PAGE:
Saudi Arabia freezes new trade with Canada, expels envoy over ‘interference’

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Updated 06 August 2018

Saudi Arabia freezes new trade with Canada, expels envoy over ‘interference’

JEDDAH:  Saudi Arabia has declared the ambassador of Canada persona non grata and ordered him to leave in 24 hours, the Ministry of Foreign Affairs said on Monday.
The Kingdom is also recalling its ambassador to Ottawa and that it is freezing all new business and investment transactions with Canada  "while retaining its right to take further action," the ministry said in a statement carried by the official Saudi Press Agency (SPA).

On Monday evening, the Saudi state-owned airline Saudia said in a post on its official Twitter account that it was suspending flights to and from Toronto, the latest in a series of measures the kingdom announced in its diplomatic row with Canada.
The kingdom froze new trade and investment with Canada on Sunday after Ottawa urged Riyadh to free arrested rights activists. It also recalled its ambassador and gave the Canadian ambassador 24 hours to leave the country.
The ministry said it has told the Canadian foreign minister and embassy in Riyadh of its objection to their interference in the case of "civil society activists" who were arrested in the Kingdom. Canada has been pressing Saudi Arabia to release them immediately.
"This negative and surprising position from Canada is totally false" and that the arrests were done by the competent authority, the Public Prosecutor's Office, in accordance with the law, the statement said. "The legitimate rights (of those arrested) have not been denied and they were provided with all guarantees during the investigation and trial stages," the statement said.
The ministry also affirmed that the Canadian position "is an explicit and clear interference in the internal affairs of the Kingdom of Saudi Arabia and contrary to the most basic international norms and all the charters that govern relations between countries." 
"It is blatant and unacceptable transgression against the Kingdom's regulations and procedures and in violation of the judicial authority in the Kingdom. In its long history, Saudi Arabia has not and will not accept intervention in its internal affairs or impose dictates on it from any country. 
"The Canadian position is an attack on Saudi Arabia that requires a firm stance towards it. The Kingdom of Saudi Arabia expresses its absolute and categorical rejection of the position of the Canadian government," it said.The Saudi statement said it confirmed its commitment to refrain from intervening in the internal matters of other countries, including Canada, and in return rejected any intervention in its domestic affairs and internal relations with its citizens.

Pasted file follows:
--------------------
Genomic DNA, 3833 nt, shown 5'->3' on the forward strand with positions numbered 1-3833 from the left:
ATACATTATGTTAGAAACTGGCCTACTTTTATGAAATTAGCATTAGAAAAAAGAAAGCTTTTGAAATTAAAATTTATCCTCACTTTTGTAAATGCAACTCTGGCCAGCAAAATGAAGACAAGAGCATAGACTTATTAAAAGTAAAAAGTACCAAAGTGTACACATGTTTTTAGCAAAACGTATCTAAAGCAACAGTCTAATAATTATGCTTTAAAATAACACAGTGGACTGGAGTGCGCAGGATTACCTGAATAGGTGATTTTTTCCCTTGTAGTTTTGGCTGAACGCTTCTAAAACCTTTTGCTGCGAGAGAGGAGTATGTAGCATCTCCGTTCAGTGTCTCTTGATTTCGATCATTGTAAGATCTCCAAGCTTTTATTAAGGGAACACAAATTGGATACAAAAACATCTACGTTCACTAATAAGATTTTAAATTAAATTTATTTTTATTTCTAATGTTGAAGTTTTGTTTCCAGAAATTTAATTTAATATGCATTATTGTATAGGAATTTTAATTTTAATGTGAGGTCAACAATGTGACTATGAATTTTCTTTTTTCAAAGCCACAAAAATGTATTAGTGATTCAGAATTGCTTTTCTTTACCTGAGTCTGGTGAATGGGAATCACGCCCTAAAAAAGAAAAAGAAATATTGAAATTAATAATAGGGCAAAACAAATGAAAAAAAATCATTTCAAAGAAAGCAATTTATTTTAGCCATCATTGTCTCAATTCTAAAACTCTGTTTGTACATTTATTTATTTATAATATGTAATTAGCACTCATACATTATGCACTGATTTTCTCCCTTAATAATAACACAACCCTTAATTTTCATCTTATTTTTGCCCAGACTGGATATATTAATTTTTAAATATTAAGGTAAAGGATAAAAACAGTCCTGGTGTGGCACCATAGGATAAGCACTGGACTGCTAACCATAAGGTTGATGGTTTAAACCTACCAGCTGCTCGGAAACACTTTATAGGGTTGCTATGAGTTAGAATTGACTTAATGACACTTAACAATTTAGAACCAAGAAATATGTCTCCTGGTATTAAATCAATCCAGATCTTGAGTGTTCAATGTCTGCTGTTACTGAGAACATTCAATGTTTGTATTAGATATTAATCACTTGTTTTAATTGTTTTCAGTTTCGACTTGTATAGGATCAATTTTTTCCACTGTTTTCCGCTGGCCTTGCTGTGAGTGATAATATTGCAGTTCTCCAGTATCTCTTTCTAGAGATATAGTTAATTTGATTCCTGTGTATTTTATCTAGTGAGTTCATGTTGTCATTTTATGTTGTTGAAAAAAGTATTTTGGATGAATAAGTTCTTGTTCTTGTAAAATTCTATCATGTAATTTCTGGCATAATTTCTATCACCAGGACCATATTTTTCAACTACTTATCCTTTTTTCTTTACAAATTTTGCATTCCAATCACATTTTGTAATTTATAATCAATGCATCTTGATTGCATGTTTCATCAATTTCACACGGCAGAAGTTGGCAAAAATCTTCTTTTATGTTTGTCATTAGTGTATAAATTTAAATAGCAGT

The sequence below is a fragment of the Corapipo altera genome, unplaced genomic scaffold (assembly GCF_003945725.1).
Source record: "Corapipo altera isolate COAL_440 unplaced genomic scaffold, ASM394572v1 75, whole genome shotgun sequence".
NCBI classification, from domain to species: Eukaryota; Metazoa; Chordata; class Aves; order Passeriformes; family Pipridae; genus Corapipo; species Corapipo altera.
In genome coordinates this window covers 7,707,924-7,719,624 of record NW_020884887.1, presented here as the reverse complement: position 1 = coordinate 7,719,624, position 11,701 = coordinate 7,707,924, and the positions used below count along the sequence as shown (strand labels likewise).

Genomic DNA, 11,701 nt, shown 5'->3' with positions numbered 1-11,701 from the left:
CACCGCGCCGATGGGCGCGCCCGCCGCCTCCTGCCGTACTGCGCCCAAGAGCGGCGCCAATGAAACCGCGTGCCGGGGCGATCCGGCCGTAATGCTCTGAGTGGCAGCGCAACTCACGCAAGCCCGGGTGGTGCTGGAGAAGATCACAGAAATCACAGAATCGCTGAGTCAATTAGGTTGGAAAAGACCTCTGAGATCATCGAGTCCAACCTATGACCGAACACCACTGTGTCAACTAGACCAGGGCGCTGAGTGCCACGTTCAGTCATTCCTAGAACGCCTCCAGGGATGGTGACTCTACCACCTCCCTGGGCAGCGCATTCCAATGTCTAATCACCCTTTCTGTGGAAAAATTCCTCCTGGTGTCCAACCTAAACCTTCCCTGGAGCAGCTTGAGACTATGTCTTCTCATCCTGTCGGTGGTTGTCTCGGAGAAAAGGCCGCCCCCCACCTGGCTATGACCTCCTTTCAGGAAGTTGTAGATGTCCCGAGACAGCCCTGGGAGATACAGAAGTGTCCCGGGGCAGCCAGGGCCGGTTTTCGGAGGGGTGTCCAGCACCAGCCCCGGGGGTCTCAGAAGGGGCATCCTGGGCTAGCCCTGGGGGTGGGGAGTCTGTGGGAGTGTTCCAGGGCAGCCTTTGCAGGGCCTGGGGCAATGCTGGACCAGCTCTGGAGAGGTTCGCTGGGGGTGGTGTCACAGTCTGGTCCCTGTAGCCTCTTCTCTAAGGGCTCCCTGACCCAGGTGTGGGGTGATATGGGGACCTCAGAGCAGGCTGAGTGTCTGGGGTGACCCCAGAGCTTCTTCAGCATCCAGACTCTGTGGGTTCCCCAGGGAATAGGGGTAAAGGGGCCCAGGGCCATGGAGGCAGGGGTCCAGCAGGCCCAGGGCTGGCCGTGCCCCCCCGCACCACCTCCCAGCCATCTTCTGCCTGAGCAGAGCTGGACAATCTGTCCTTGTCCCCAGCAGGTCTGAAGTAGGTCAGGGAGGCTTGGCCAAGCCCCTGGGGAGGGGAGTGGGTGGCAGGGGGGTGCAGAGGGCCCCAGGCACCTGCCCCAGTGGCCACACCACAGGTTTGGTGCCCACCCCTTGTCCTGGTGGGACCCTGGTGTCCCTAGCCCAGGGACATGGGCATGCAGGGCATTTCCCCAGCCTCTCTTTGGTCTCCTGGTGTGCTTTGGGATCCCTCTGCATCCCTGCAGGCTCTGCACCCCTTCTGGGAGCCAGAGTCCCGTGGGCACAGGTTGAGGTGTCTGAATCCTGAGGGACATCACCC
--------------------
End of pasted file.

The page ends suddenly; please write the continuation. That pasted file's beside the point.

“Any further step from the Canadian side in that direction will be considered as acknowledgment of our right to interfere in the Canadian domestic affairs,” the statement said.

Saudi Arabia's Minstry of Education spokesman tweeted that "Saudi Arabia’s Education Ministry is working on the preparation and implementation of an urgent plan to facilitate the transfer of Saudi student scholarships to other countries. The plan will be announced soon."

Naif Bin Bandar Al-Sudairi, Saudi Arabia's ambassador to Canada, said the Canadian position is a "grave and unacceptable violation of the Kingdom's laws and procedures."  He said on Twitter that Canada's behavior was a violation of "the Kingdom's judiciary and a breach of the principle of sovereignty."

In 2014, the Canadian unit of US weapons maker General Dynamics Corp. won a contract worth up to $13 billion to build light-armored vehicles for Saudi Arabia, in what Ottawa said at the time was the largest advanced manufacturing export win in Canadian history. Canadian foreign ministry officials were not available for an immediate comment on Sunday.

(With Reuters)


Saudi tourism megaproject aims to turn the Red Sea green

Updated 20 October 2019

Saudi tourism megaproject aims to turn the Red Sea green

  • Development will protect endangered hawksbill turtle, while coral research could help save the Great Barrier Reef

RIYADH: Key ecological targets are driving Saudi Arabia’s Red Sea tourism megaproject, its leader has told Arab News.

The development will not only protect the habitat of the endangered hawksbill turtle, but could also save coral reefs that are dying elsewhere in the world, said Red Sea Development Company Chief Executive John Pagano.

The project is taking shape in a 28,000 square kilometer region of lagoons, archipelagos, canyons and volcanic geology between the small towns of Al-Wajh and Umluj on the Kingdom’s west coast.

One island, Al-Waqqadi, looked like the perfect tourism destination, but was discovered to be a breeding ground for the hawksbill. “In the end, we said we’re not going to develop it. It shows you can balance development and conservation,” Pagano said.

Scientists are also working to explain why the area’s coral reef system — fourth-largest in the world —  is thriving when others around the world are endangered.

“To the extent we solve that mystery, the ambition would be to export that to the rest of the world,” Pagano said. “Can we help save the Great Barrier Reef or the Caribbean coral that has been severely damaged?”

 

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